Community Cats & TNVR
The Community Cat Program was created due to revisions to the Animal Control Ordinance on February 3, 2020 (Section 3-122 [h]). This program is possible through the Animal Services Division’s (ASD) partnership with area Trap-Neuter-Vaccinate-Return (TNVR) groups. The program addresses the issue of community cats (also known as free-roaming cats) through humane, non-lethal ways such as TNVR and the County’s Return-To-Field (RTF) program to reduce complaints and lower the number of community cats. Cats are altered, ear-tipped, vaccinated, and returned to the area where they were found. Trapping healthy cats for reasons other than TNVR is generally not permitted.
Customers calling to report healthy, free-roaming cats will be referred to the TNVR group for their area to discuss targeted actions. Complaints or concerns regarding underage kittens will be addressed on a case-by-case basis.
County residents interested in assisting with TNVR should contact their local TNVR group. Traps are available through area trap banks. Information on TNVR groups, low-cost spay/neuter clinics, area trap banks, and grant funding for TNVR is available on our Get Help with TNVR page or by calling ASD at 301-780-7200.
What is TNVR?
Trap-Neuter-Vaccinate-Return (TNVR), also known as Trap-Neuter-Release (TNR), is the nonlethal process of humanely trapping, sterilizing, vaccinating for rabies, ear-tipping and returning a free-roaming cat (also known as community cat) to its original location. Organized TNVR efforts allow for conversations within a community to determine the number of free-roaming cats in the area, development of a targeted plan to TNVR all free-roaming cats in the area and monitoring of the cats afterward by caring residents who look out for them.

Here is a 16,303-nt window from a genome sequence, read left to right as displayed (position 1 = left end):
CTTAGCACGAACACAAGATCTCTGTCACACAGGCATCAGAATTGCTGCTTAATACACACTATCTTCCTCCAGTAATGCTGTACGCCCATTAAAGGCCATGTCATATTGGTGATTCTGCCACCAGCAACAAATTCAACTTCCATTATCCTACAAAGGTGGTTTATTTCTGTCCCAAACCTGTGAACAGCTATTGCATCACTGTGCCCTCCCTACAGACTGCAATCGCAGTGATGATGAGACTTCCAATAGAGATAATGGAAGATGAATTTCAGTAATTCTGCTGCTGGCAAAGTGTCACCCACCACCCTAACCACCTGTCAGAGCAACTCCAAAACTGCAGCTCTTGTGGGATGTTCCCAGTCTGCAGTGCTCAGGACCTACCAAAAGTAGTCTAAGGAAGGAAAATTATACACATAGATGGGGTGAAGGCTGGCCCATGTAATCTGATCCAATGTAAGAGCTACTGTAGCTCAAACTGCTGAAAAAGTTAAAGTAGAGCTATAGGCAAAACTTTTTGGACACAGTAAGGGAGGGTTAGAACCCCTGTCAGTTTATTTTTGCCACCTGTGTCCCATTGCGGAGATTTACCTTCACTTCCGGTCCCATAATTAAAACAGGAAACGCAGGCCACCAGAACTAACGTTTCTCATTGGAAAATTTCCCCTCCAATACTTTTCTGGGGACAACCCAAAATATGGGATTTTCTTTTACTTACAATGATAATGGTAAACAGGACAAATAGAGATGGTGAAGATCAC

What is a free-roaming cat?
The Prince George’s County Ordinance, Subtitle 3 Animal Control, defines such cats in this way:
- Ear Tipped Cat shall mean a cat that has had a straight line cutting ¼ inch off of the tip of the left ear while the cat is anesthetized. A cat who has been ear tipped indicates that it has been neutered and vaccinated.
- Feral shall mean a domesticated animal commonly kept and/or cared for as a pet existing in an unsocialized state.
- Free-roaming cat shall mean a cat that may be cared for by one or more residents of the immediate area; a free-roaming cat may or may not be feral. A free-roaming cat is not an owned animal and a person who feeds or shelters a free-roaming cat is not an owner. A free-roaming cat is not an animal at large.